Das muss ein Imbiss-Produkt zuerst einmal hinkriegen, mit einem großen Beitrag in dieser New Yorker Zeitung präsent zu sein. Kaum hatte das Deutsche Currywurst Museum in Berlin Mitte eröffnet, stand über diese kulinarische Erfindung vor 60 Jahren Folgendes im Wall Street Journal:
Germany's favorite fast food has a cult-like following - and its own museum. Now the popular proletarian dish is popping up on menus across the world.
Many dishes claim to be part of a people's heritage - but few have their own museum.
In Germany, currywurst, the traditional proletarian snack of sliced pork sausage swimming in a curry-tomato sauce, merits a memorial.
Currywurst is as German as pizza is Italian, hot dogs are American, and fish and chips British. This month, the dish was immortalized in the new Deutsches Currywurst Museum in Berlin, a sausage shrine dedicated to all things currywurst, including sausage sofas, a curry "spice chamber" and a movie montague of all-time currywurst cameos. The museum opened commemorating the dish's 60th birthday.
What's all the craze over a seemingly simple concoction?
Many claim to have invented currywurst, but the Deutsches Currywurst Museum traces it back to post-war Berlin in 1949, when the city still lay in shambles. At the time the dish was known as "poor man's steak" because most Germans couldn't afford a proper chunk of meat, says Birgit Breloh, who heads the museum. "The unusual flavor was a welcome change of what limited diet options there were," she says.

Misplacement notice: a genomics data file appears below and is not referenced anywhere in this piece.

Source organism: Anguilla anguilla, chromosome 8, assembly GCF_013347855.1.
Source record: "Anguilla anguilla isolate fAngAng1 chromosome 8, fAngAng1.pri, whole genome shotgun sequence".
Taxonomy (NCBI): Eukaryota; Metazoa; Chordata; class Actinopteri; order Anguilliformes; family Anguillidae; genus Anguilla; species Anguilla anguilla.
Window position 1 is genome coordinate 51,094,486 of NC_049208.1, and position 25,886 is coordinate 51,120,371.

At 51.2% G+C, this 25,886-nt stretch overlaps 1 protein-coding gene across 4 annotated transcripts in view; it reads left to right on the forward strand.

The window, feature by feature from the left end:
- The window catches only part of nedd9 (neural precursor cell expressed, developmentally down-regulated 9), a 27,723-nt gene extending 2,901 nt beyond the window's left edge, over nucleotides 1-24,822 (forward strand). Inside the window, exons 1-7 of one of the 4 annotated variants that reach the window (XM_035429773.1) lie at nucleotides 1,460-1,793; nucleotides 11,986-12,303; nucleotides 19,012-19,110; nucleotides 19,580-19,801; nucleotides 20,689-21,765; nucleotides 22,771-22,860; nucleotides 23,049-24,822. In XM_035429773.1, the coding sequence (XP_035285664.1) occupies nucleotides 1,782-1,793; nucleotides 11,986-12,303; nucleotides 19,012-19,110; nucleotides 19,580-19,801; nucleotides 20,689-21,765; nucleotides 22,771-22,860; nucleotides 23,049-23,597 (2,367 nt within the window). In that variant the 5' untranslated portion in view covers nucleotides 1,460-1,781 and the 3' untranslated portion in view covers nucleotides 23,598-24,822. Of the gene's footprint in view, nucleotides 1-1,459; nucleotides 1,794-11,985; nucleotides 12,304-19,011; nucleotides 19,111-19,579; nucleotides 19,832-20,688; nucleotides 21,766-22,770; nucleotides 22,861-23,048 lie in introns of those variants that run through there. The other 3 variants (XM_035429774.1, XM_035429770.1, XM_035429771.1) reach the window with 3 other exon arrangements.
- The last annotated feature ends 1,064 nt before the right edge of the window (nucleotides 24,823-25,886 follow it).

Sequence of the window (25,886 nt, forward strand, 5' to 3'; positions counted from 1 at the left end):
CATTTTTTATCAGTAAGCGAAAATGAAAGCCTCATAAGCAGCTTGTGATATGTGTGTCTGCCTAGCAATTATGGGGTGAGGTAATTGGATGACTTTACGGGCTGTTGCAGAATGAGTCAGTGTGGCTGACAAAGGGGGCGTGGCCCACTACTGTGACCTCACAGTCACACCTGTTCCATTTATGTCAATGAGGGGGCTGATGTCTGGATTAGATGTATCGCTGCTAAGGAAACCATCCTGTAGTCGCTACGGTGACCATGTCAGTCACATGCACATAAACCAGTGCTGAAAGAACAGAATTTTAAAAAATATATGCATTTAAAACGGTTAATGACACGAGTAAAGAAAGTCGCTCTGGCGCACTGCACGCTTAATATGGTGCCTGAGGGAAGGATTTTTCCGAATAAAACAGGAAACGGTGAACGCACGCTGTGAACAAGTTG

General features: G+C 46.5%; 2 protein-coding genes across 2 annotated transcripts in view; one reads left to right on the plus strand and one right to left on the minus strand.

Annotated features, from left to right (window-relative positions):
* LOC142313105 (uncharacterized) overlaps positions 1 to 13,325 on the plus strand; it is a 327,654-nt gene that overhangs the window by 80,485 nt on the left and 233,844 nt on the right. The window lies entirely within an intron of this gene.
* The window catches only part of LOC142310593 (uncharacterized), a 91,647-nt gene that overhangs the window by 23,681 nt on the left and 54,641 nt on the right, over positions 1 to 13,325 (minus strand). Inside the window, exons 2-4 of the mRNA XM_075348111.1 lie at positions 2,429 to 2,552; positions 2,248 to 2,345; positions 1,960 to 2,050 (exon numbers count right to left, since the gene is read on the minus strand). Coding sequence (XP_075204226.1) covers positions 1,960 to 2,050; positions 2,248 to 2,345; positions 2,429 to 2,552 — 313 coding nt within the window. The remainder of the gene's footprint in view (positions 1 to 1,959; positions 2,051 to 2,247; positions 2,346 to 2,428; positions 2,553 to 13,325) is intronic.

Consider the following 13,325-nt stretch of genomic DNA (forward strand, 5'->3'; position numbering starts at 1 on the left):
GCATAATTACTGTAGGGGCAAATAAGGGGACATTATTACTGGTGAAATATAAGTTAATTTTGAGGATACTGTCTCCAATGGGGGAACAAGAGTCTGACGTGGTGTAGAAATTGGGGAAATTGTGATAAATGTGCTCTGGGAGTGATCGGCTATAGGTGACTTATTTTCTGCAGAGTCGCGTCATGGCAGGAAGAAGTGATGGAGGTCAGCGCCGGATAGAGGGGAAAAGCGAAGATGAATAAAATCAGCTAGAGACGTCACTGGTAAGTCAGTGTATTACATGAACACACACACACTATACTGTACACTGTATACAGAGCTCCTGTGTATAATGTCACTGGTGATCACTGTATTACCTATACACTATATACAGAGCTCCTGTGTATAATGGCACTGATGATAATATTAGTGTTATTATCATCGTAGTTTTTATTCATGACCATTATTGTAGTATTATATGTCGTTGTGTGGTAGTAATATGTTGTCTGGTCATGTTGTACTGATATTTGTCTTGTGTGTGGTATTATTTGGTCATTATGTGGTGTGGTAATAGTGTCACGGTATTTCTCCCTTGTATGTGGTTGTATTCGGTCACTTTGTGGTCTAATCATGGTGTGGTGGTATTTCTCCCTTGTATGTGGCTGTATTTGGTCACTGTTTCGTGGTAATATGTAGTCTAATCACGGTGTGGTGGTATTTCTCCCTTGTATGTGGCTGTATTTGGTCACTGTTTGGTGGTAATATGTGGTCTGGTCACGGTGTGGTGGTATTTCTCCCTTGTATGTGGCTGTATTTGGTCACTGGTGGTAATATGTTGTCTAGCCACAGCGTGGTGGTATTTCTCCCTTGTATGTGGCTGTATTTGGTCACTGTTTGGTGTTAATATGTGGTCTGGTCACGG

Fancy spices such as curry were in extremely short supply in Berlin. Although the Soviet Union had abandoned its blockade to the city that year, supplies and ingredients were still hard to come by. (1949 was also the year Germany enacted the constitution, the Grundgesetz, which laid the democratic groundwork for partnership with Western allies.)
But, according to currywurst legend, a witty German housewife named Herta Heuwer got her hands on some English curry by trading it against spirits with parched British soldiers. "Heuwer was one of the typical rubble women," Ms. Breloh says, speaking of women who cleared the debris of Germany's war-torn cities.